The New Classics – Books I think will endure

There are some books that endure, in your heart and in your mind.  Parts of those books stay with you forever – ‘Woop Zoop Sloop’, as Bud, Not Buddy might say.  Whenever I think of libraries, I think of Bud and ‘page powder’ and Ms. Hill, his favourite librarian.  I don’t think that there has ever been a better first kiss than that between Bud and Deza Malone.  The mere mention of Atticus brings no Roman to mind, but one of the greatest children’s books ever, ‘To Kill a Mockingbird’.  And I cannot think of New Zealand books for children without thinking of ‘Under the Mountain’ by Maurice Gee.

This page is going to list the books that I think are new classics, and are still relevant to kids today.  Some titles will be familiar, and are generally considered to be classics, others are ones I think should be, and hopefully will be considered classics one day.  These are tried and true in the classroom.  Give them a go, if you haven’t already!

Just a note regarding age appropriateness – you will know your children best, so my categories are really only guidelines (all boundaries are fuzzy!):

YA – 15+

MY – 11-14yrs

J – 7-10yrs

SPB – Sophisticated Picture Book (It may be a picture book but there’s something in it for everyone.  Probably quite mature themes)

(As you can see, I’m ambitious – there are a lot of categories here, and I will add to them gradually.)

In no particular order, these are the nominees…Please feel free to suggest books you think are worthy.

New Zealand New Classics

  • Under the Mountain – Maurice Gee (J/MY)
  • See Ya Simon – David Hill (MY)
  • Buddy – V.M. Jones (MY)

Canadian New Classics

  • Bud, Not Buddy – Christopher Paul Curtis (J/MY)
  • The Maestro – Tim Wynne-Jones (MY)

American New Classics –

  • To Kill a Mockingbird – Harper Lee (MY)
  • Charlotte’s Web – EB White (J)
  • Holes – Louis Sachar (MY)
  • Because of Winn-Dixie – Kate DiCamillo (J/MY)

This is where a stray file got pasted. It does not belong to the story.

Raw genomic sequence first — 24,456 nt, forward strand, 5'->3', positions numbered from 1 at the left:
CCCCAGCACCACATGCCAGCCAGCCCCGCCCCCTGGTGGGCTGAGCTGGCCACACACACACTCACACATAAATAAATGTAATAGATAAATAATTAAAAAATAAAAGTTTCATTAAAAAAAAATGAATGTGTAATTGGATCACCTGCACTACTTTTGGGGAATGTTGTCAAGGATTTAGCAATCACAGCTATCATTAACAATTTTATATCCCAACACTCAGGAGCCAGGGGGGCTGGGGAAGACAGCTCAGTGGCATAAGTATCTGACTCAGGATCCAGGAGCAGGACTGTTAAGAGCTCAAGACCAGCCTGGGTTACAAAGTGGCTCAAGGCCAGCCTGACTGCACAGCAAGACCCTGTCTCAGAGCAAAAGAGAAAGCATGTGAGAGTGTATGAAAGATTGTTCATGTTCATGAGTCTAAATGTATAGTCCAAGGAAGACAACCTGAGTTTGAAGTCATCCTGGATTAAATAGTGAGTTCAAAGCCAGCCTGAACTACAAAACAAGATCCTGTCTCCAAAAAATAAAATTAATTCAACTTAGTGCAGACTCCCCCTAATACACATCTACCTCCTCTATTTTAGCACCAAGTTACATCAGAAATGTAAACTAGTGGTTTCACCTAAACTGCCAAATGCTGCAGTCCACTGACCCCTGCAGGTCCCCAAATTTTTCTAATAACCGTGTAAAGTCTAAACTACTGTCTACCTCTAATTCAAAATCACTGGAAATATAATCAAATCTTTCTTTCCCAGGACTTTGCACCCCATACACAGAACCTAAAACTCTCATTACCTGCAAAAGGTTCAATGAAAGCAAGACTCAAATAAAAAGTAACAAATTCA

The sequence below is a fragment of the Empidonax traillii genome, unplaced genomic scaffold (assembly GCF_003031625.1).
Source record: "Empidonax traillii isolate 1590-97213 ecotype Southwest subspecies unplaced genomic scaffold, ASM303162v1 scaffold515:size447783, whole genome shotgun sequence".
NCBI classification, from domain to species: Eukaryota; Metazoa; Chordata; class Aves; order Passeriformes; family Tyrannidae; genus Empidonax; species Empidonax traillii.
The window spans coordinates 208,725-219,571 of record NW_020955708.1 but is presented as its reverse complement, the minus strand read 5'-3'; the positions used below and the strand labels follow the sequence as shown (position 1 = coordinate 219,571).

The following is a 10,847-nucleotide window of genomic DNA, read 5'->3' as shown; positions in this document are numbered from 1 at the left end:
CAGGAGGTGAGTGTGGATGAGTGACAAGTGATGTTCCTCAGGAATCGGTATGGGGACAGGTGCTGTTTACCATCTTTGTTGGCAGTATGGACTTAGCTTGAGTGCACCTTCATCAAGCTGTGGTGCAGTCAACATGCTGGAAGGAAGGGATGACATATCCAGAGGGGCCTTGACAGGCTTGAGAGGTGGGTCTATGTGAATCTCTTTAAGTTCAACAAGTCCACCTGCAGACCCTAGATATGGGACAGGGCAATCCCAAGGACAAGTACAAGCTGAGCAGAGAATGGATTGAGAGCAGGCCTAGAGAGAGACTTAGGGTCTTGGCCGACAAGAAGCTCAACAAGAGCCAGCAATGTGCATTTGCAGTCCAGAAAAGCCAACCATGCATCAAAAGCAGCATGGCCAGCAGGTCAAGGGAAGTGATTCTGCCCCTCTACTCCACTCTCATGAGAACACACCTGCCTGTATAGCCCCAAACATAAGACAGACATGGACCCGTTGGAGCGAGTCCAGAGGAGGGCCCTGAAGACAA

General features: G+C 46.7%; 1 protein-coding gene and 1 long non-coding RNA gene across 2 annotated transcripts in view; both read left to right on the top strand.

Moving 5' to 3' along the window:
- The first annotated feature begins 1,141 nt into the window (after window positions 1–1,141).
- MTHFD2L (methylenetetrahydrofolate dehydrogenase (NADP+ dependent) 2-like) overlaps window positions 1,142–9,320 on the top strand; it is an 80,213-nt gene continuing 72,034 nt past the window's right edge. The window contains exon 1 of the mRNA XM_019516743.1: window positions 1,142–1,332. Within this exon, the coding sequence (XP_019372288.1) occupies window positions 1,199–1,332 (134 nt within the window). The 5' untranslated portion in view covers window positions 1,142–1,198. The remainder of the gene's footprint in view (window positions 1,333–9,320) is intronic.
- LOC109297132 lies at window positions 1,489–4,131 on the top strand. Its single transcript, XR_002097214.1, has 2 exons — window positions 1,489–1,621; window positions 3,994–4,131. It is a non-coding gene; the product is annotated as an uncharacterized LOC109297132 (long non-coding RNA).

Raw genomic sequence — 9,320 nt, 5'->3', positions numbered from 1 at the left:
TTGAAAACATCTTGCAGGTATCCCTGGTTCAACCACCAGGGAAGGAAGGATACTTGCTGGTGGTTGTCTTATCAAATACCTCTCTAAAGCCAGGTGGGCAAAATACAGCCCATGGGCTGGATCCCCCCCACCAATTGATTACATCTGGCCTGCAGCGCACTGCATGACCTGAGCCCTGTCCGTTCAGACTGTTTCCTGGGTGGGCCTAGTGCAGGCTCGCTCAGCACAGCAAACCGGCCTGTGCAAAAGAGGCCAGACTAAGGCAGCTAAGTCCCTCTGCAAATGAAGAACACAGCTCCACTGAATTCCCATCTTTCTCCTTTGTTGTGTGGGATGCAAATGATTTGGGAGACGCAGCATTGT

• Maniac Macgee – Jerry Spinelli (MY)
  • Silkwood – Jerry Spinelli (MY)
  • Love That Dog – Sharon Creech (J/MY)
  • Mrs Frisbee and the Rats of Nimh – Robert C O’Brien (J)

English New Classics

  • The London Eye Mystery – Siobhan Dowd (MY) Mature 10 years olds may enjoy this, too.
  • Millions – Frank Cottrell Boyce (J)
  • Skellig – David Almond (MY)
  • An Indian in the Cupboard – Lynne Reid Banks (J)
  • Tom’s Midnight Garden – Phillipa Pearce (MY)
  • The Lionboy Trilogy – Zizou Corder (late J/MY)
  • The Sheep-Pig – Dick King-Smith (J)

Australian New Classics

  • Once – Maurice Gleitzman (MY)
  • Tomorrow, When the War Began – John Marsden (MY – 12-13+)
  • The Violin Man – Colin Thompson (SPB)

One response to “The New Classics – Books I think will endure

  1. Rosa

    The first book I remember reading was The Wishing Chair by Enid Blyton. I still have that same copy and it is practically unrecognizable. From the time I could read to the age of about 12 I read that book over and over, hardly finishing before starting again. It took me to another world- well many other worlds really. I haven’t read it in 10 years and could still tell you about all of Peter and Mollie’s adventures in their magical antique chair with the little red wings. It is a mystical and marvelous story that enveloped me. As a child with a very active imagination there wasn’t much I couldn’t think up myself- but this book took me places I never would have dreamed of. I would like to suggest it as a classic.

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